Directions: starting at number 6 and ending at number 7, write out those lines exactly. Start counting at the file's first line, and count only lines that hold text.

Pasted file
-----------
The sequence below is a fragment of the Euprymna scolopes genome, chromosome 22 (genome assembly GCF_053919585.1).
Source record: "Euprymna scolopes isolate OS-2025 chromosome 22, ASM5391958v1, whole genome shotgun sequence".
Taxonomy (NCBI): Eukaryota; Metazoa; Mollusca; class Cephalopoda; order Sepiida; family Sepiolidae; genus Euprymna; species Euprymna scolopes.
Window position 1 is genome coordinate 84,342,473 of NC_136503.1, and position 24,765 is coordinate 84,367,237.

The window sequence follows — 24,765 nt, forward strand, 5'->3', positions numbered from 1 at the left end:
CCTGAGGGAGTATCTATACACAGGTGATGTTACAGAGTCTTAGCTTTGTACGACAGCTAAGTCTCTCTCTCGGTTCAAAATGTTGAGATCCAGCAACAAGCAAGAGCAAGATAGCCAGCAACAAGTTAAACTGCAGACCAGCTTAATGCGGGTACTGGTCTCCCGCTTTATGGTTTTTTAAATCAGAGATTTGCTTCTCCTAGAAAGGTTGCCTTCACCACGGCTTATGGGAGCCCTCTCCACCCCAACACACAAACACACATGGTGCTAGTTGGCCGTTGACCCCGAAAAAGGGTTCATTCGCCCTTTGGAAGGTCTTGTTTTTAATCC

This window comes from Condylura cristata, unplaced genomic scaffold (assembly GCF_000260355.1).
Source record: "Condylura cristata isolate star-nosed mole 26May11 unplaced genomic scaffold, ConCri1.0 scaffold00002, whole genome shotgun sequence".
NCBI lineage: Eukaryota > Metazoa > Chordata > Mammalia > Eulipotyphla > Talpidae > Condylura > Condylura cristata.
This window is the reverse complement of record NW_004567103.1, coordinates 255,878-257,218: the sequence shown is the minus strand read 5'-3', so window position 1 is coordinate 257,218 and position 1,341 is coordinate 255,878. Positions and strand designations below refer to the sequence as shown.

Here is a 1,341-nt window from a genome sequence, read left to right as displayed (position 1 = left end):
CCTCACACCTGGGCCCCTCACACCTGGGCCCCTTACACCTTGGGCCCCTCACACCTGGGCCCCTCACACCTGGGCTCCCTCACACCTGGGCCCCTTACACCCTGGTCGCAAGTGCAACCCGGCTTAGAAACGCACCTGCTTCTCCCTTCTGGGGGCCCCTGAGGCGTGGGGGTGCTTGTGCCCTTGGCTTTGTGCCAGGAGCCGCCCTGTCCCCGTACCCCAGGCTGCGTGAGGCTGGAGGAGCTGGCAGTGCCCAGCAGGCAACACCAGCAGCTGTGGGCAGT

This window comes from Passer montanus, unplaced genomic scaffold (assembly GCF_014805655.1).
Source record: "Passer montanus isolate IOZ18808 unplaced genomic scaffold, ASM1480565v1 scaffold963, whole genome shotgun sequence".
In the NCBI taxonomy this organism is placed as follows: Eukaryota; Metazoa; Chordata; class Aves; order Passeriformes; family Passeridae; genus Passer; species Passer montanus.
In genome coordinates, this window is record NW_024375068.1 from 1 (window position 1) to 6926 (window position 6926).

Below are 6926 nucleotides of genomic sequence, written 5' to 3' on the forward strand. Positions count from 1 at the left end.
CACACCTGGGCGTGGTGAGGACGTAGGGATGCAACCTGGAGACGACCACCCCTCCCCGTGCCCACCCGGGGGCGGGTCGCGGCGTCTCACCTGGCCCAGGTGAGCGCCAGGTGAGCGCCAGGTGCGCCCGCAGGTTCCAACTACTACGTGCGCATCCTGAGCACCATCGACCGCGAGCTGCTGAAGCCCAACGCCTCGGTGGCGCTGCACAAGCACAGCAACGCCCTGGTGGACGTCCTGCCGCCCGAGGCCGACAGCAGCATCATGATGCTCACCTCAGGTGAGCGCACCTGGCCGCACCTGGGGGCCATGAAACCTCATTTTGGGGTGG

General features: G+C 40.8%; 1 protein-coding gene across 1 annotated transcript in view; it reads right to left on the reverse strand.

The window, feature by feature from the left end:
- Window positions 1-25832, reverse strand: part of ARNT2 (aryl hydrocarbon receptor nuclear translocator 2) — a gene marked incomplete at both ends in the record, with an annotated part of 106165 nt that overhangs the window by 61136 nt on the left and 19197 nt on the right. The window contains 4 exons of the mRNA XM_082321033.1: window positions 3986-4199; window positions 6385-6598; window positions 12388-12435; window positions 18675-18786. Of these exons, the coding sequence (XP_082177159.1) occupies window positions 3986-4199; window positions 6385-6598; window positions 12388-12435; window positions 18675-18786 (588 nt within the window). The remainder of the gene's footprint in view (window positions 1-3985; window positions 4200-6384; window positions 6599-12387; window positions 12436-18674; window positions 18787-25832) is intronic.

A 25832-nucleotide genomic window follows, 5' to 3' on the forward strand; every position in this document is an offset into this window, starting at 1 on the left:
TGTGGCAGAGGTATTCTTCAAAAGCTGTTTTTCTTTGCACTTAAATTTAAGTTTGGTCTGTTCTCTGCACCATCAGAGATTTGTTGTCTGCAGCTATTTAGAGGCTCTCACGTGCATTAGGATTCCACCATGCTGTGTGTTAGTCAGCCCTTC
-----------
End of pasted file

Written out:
CCTGAGGGAGTATCTATACACAGGTGATGTTACAGAGTCTTAGCTTTGTACGACAGCTAAGTCTCTCTCTCGGTTCAAAATGTTGAGATCCAGCAACAAGCAAGAGCAAGATAGCCAGCAACAAGTTAAACTGCAGACCAGCTTAATGCGGGTACTGGTCTCCCGCTTTATGGTTTTTTAAATCAGAGATTTGCTTCTCCTAGAAAGGTTGCCTTCACCACGGCTTATGGGAGCCCTCTCCACCCCAACACACAAACACACATGGTGCTAGTTGGCCGTTGACCCCGAAAAAGGGTTCATTCGCCCTTTGGAAGGTCTTGTTTTTAATCC

This window comes from Condylura cristata, unplaced genomic scaffold (assembly GCF_000260355.1).